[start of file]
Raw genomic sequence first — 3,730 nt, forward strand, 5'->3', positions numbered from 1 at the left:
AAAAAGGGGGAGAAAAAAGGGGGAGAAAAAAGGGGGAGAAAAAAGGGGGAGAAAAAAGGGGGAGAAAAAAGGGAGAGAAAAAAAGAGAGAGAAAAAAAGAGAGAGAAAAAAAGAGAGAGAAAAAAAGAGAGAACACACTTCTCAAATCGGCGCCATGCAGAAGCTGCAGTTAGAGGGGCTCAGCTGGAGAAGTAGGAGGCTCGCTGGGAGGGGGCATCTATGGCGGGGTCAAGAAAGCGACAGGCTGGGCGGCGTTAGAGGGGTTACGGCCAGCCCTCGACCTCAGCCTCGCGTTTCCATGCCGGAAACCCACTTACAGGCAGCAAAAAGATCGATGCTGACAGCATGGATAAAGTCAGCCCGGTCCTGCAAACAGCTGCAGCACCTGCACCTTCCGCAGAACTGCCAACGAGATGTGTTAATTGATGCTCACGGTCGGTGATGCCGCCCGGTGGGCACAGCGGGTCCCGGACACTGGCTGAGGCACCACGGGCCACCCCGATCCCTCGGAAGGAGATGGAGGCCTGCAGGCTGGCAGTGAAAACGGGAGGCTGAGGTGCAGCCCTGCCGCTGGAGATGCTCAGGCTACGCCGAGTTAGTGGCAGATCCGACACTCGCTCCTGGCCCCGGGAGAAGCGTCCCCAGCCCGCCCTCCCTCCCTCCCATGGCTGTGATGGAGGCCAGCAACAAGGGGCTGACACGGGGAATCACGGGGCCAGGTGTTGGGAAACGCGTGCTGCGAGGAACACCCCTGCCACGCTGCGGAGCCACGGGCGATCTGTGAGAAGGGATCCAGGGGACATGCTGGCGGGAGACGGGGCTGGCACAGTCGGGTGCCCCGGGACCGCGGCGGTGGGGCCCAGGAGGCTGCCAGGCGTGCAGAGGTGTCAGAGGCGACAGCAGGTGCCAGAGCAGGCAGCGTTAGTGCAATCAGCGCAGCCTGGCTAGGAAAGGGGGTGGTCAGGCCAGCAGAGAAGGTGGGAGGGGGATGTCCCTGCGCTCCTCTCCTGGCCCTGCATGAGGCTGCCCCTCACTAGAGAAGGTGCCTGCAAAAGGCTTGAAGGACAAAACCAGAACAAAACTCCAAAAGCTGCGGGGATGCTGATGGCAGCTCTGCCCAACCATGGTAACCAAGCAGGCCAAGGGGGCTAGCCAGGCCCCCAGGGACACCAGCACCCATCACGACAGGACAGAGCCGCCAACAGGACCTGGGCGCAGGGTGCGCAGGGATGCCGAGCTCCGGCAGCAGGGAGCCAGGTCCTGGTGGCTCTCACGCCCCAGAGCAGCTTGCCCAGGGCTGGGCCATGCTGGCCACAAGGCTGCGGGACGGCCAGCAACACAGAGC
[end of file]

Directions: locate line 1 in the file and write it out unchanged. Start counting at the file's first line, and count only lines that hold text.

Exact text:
Raw genomic sequence first — 3,730 nt, forward strand, 5'->3', positions numbered from 1 at the left: